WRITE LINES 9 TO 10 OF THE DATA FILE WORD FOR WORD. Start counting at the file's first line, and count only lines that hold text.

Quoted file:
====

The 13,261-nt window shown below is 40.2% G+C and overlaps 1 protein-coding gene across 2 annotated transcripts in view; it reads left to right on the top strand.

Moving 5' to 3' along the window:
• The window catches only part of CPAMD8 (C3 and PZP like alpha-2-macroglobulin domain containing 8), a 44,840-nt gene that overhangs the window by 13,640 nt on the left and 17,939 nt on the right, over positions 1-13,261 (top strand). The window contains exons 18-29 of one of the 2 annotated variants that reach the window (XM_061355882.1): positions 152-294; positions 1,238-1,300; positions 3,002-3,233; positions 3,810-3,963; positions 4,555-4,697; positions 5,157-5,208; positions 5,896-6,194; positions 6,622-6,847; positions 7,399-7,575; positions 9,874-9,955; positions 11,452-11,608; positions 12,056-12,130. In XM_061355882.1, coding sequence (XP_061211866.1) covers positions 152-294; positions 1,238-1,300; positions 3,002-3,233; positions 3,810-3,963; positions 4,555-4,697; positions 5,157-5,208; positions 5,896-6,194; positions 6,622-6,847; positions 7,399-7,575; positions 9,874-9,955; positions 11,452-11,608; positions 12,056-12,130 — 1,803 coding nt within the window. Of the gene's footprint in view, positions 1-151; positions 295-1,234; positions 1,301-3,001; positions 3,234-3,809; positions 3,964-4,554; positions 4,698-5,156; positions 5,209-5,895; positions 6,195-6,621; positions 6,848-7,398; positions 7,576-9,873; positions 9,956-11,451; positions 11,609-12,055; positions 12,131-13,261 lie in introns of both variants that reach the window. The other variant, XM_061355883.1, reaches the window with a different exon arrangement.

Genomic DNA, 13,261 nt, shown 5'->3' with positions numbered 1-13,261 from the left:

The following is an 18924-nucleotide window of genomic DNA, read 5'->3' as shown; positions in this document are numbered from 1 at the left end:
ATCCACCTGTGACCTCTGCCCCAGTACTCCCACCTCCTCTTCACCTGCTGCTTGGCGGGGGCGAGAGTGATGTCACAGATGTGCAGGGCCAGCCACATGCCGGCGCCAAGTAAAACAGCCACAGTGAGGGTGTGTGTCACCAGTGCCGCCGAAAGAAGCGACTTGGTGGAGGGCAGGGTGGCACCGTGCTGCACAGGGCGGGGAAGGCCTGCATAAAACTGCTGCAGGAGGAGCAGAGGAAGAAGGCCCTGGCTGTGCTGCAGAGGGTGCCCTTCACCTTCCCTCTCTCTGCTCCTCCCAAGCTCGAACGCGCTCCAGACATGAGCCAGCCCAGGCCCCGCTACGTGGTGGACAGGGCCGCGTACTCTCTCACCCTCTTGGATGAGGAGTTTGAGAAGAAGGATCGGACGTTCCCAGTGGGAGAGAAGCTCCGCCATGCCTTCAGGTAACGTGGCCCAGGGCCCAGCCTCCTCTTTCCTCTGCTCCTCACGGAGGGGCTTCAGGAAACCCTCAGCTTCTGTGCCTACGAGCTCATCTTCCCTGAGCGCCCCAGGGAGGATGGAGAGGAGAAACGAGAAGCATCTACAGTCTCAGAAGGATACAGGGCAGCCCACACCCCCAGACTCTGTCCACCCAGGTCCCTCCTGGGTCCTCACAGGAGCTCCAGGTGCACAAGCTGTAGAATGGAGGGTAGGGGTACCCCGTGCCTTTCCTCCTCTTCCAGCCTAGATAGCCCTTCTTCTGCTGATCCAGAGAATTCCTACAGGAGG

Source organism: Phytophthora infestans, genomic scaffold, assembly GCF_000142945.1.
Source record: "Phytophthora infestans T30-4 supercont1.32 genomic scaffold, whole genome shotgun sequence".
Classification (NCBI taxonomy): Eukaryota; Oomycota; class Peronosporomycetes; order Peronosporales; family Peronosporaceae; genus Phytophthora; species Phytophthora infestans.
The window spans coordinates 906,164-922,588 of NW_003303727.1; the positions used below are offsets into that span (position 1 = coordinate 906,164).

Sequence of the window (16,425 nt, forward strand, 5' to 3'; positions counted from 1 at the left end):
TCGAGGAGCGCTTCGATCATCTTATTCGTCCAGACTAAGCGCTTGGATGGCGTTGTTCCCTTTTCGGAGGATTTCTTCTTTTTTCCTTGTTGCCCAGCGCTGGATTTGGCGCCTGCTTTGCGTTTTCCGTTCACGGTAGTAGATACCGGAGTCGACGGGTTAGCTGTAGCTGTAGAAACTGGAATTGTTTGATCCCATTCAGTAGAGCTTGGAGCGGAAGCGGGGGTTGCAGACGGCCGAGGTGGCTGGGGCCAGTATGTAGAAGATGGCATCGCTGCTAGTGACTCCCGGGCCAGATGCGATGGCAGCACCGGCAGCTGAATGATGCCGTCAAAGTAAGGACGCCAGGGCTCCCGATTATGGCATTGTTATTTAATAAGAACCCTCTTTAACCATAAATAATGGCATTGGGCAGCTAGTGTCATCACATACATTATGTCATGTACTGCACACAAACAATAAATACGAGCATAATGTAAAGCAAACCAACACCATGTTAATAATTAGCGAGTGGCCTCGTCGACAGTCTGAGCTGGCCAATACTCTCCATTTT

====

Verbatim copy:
Classification (NCBI taxonomy): Eukaryota; Oomycota; class Peronosporomycetes; order Peronosporales; family Peronosporaceae; genus Phytophthora; species Phytophthora infestans.
The window spans coordinates 906,164-922,588 of NW_003303727.1; the positions used below are offsets into that span (position 1 = coordinate 906,164).